UK Banks Handed Panama Papers Deadline

Source:   —  April 07, 2016, at 5:34 PM

The Financial Conduct Authority has given banks and financial institutions until following week to reveal any links to the leak.

UK Banks Handed Panama Papers Deadline

The Financial Conduct Authority (FCA) has sent a letter to banks and financial institutions in the UK ordering them to check whether they've done business with the law firm Mossack Fonseca, which is at the centre of the Panama Papers scandal.

The leak of financial papers and emails, which were obtained by the German daily newspaper Suddeutsche Zeitung and passed on to the International Consortium of Investigative Journalists, was the biggest in history with more than 11.5 million individual files released.

The FCA letter, which was sent to around twenty businesses, instructed institutions to carry out their own investigations into their links to the Panama Papers and report back by next week.

"Beyond April fifteen we'll require updates on any significant issues or relationships identified and a full response, detailing findings, when your investigation is concluded," the letter reads.

It also reminded recipients that any subsidiaries or branches located exterior of Britain are still subject to UK rules and regulations when it comes to monitoring client accounts and researching customers.

The leak is said to indicate that more the five hundred banks across the world have worked with Mossack Fonseca to set up nearly 15.600 shell companies, which could authorize clients to avert tax by hiding their money abroad.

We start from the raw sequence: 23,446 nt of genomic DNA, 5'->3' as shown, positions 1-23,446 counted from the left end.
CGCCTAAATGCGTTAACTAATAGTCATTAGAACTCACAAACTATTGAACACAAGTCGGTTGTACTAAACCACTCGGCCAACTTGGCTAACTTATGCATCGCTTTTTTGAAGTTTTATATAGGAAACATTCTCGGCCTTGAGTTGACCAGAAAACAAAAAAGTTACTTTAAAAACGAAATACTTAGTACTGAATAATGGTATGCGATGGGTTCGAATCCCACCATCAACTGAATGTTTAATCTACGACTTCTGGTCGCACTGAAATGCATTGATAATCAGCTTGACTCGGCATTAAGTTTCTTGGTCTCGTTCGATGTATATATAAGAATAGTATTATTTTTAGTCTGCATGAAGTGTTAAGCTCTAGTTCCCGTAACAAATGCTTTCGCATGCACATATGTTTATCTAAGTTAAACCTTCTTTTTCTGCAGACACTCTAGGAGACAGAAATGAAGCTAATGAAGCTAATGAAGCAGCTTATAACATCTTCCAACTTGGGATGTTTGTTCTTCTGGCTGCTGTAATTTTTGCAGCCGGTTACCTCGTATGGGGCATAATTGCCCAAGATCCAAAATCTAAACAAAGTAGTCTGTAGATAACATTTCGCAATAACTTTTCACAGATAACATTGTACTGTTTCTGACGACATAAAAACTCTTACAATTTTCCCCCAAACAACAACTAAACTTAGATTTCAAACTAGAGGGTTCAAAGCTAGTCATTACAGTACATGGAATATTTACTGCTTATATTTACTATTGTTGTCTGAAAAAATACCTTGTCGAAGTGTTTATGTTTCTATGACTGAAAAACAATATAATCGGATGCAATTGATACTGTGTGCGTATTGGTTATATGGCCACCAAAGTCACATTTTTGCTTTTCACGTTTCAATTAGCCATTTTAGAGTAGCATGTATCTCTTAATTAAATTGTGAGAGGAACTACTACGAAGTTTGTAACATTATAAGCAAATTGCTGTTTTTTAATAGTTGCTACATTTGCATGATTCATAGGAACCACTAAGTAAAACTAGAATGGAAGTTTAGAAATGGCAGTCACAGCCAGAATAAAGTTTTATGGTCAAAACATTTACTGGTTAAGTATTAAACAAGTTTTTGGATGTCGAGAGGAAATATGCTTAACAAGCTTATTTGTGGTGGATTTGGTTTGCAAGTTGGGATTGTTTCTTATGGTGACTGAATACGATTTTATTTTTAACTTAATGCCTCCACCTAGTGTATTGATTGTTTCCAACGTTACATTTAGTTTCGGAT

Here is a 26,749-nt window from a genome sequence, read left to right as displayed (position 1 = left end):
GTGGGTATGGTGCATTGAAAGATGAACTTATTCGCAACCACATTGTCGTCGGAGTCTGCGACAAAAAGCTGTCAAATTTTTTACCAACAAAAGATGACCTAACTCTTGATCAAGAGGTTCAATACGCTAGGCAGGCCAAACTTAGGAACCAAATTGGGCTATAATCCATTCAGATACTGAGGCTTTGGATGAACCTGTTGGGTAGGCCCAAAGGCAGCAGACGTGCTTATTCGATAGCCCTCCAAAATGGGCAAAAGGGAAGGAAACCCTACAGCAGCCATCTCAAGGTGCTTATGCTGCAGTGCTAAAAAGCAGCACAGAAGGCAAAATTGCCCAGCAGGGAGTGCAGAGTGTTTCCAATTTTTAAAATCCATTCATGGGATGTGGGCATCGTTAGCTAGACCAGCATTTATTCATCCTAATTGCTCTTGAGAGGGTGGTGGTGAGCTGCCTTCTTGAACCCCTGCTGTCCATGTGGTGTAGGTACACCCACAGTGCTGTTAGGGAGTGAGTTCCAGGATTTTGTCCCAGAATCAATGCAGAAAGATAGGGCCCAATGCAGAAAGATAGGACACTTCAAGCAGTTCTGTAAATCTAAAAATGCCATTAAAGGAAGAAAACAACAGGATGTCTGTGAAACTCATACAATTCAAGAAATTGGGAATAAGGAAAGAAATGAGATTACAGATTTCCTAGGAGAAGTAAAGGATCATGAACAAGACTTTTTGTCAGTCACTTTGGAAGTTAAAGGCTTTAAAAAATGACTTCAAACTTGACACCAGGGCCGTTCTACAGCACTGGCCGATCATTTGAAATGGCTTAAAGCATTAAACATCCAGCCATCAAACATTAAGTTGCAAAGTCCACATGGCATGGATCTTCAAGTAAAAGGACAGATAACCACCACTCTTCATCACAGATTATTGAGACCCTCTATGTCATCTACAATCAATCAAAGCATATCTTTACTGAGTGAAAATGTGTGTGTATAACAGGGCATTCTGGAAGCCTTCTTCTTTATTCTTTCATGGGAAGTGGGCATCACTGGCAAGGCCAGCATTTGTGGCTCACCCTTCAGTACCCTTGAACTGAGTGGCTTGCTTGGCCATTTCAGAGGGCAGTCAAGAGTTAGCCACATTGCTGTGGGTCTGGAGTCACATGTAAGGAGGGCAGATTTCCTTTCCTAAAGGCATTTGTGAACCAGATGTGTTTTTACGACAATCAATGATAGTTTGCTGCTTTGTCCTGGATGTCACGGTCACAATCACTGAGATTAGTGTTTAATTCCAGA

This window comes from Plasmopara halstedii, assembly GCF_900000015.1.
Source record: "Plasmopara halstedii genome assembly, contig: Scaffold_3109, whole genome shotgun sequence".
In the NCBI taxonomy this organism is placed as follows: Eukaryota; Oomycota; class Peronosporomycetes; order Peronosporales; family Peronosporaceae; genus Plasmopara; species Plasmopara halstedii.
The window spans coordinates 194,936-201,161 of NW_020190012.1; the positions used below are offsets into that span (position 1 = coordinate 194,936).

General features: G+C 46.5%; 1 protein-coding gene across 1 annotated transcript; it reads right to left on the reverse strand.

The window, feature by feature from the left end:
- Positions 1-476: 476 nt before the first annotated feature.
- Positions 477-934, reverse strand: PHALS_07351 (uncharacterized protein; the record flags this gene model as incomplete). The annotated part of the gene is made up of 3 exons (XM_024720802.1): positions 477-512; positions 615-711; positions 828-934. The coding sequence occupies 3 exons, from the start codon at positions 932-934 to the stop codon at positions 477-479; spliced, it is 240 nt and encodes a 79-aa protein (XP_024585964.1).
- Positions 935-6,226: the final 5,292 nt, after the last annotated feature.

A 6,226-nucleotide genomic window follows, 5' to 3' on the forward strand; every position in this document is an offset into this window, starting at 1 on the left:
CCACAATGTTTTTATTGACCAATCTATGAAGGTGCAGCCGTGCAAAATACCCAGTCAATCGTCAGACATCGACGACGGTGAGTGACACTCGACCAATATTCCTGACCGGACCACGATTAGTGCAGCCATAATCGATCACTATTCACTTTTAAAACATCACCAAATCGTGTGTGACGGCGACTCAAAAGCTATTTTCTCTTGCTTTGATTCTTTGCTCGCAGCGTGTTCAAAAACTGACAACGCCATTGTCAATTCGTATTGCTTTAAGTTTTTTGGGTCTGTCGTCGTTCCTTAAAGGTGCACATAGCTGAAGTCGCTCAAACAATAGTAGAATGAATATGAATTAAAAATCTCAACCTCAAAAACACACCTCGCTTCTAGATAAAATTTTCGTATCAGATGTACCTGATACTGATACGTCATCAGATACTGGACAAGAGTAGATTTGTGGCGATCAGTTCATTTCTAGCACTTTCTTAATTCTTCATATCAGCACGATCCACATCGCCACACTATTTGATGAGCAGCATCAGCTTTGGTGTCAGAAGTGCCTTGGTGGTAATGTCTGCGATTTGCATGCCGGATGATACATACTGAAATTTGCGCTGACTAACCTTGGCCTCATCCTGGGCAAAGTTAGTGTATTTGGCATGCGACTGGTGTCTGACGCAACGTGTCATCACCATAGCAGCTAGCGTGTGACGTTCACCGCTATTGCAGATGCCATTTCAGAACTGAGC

Earlier this week HSBC, Credit Suisse and the Royal Bank of Scotland-owned Coutts Trustees all publicly denied they were using complex offshore structures to assistance their customers commit tax avoidance.

Commenting on the letter, which was written on Tuesday but acquired by the Financial Times on Thursday, the FCA said in a statement that it's working closely with "a no of agencies" to ensure that number wrongdoing has taken place.

"As portion of our responsibility to ensure the integrity of the UK financial markets we require all authorised firms to have systems and controls in space to mitigate the risk that they might be used to commit financial crime," it said.

"We've also today [Tuesday] published our annual Business Map which identifies financial crime and anti-money laundering action as one of our priorities for the year."

The news comes as it's revealed Prime Minister David Cameron to European Council President Herman van Rompuy in two thousand-thirteenth, urging him to differentiate between companies and trusts when drafting anti-money laundering rules.

This is despite warnings that the distinction could create a loophole allowing tax dodgers to continue evading their bills.


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